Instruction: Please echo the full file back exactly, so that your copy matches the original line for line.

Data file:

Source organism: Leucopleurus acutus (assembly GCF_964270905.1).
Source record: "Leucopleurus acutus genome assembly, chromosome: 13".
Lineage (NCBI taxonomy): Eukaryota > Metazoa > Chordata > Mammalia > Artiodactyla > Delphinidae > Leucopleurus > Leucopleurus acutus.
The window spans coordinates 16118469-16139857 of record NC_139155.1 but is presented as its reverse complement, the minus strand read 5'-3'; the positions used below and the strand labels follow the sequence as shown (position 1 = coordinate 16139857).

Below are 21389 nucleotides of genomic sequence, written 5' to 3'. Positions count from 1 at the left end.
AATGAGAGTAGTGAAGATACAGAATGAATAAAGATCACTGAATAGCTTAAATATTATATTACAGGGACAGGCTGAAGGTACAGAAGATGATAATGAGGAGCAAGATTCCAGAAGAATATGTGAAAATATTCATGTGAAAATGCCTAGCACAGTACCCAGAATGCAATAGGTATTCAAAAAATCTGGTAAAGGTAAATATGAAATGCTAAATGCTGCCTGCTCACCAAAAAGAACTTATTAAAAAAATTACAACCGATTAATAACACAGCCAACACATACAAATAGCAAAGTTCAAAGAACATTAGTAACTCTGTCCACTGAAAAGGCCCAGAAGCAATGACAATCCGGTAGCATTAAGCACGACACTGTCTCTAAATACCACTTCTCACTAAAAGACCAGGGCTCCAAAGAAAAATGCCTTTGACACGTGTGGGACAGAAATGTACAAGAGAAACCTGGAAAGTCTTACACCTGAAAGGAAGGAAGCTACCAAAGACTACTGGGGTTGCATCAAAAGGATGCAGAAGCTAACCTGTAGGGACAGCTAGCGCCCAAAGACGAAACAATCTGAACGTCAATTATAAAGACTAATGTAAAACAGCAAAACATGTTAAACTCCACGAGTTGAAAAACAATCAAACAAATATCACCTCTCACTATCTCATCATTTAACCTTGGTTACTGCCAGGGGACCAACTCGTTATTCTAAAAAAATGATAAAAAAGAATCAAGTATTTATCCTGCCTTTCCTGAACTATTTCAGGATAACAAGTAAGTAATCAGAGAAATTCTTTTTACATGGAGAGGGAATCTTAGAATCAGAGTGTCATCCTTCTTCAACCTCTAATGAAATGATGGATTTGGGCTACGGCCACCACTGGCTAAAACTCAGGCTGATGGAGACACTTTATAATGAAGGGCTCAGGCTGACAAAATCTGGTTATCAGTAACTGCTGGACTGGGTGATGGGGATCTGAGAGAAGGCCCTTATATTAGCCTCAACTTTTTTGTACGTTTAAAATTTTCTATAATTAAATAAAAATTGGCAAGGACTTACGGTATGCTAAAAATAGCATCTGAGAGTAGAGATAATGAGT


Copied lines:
Source organism: Leucopleurus acutus (assembly GCF_964270905.1).
Source record: "Leucopleurus acutus genome assembly, chromosome: 13".
Lineage (NCBI taxonomy): Eukaryota > Metazoa > Chordata > Mammalia > Artiodactyla > Delphinidae > Leucopleurus > Leucopleurus acutus.
The window spans coordinates 16118469-16139857 of record NC_139155.1 but is presented as its reverse complement, the minus strand read 5'-3'; the positions used below and the strand labels follow the sequence as shown (position 1 = coordinate 16139857).

Below are 21389 nucleotides of genomic sequence, written 5' to 3'. Positions count from 1 at the left end.
AATGAGAGTAGTGAAGATACAGAATGAATAAAGATCACTGAATAGCTTAAATATTATATTACAGGGACAGGCTGAAGGTACAGAAGATGATAATGAGGAGCAAGATTCCAGAAGAATATGTGAAAATATTCATGTGAAAATGCCTAGCACAGTACCCAGAATGCAATAGGTATTCAAAAAATCTGGTAAAGGTAAATATGAAATGCTAAATGCTGCCTGCTCACCAAAAAGAACTTATTAAAAAAATTACAACCGATTAATAACACAGCCAACACATACAAATAGCAAAGTTCAAAGAACATTAGTAACTCTGTCCACTGAAAAGGCCCAGAAGCAATGACAATCCGGTAGCATTAAGCACGACACTGTCTCTAAATACCACTTCTCACTAAAAGACCAGGGCTCCAAAGAAAAATGCCTTTGACACGTGTGGGACAGAAATGTACAAGAGAAACCTGGAAAGTCTTACACCTGAAAGGAAGGAAGCTACCAAAGACTACTGGGGTTGCATCAAAAGGATGCAGAAGCTAACCTGTAGGGACAGCTAGCGCCCAAAGACGAAACAATCTGAACGTCAATTATAAAGACTAATGTAAAACAGCAAAACATGTTAAACTCCACGAGTTGAAAAACAATCAAACAAATATCACCTCTCACTATCTCATCATTTAACCTTGGTTACTGCCAGGGGACCAACTCGTTATTCTAAAAAAATGATAAAAAAGAATCAAGTATTTATCCTGCCTTTCCTGAACTATTTCAGGATAACAAGTAAGTAATCAGAGAAATTCTTTTTACATGGAGAGGGAATCTTAGAATCAGAGTGTCATCCTTCTTCAACCTCTAATGAAATGATGGATTTGGGCTACGGCCACCACTGGCTAAAACTCAGGCTGATGGAGACACTTTATAATGAAGGGCTCAGGCTGACAAAATCTGGTTATCAGTAACTGCTGGACTGGGTGATGGGGATCTGAGAGAAGGCCCTTATATTAGCCTCAACTTTTTTGTACGTTTAAAATTTTCTATAATTAAATAAAAATTGGCAAGGACTTACGGTATGCTAAAAATAGCATCTGAGAGTAGAGATAATGAGT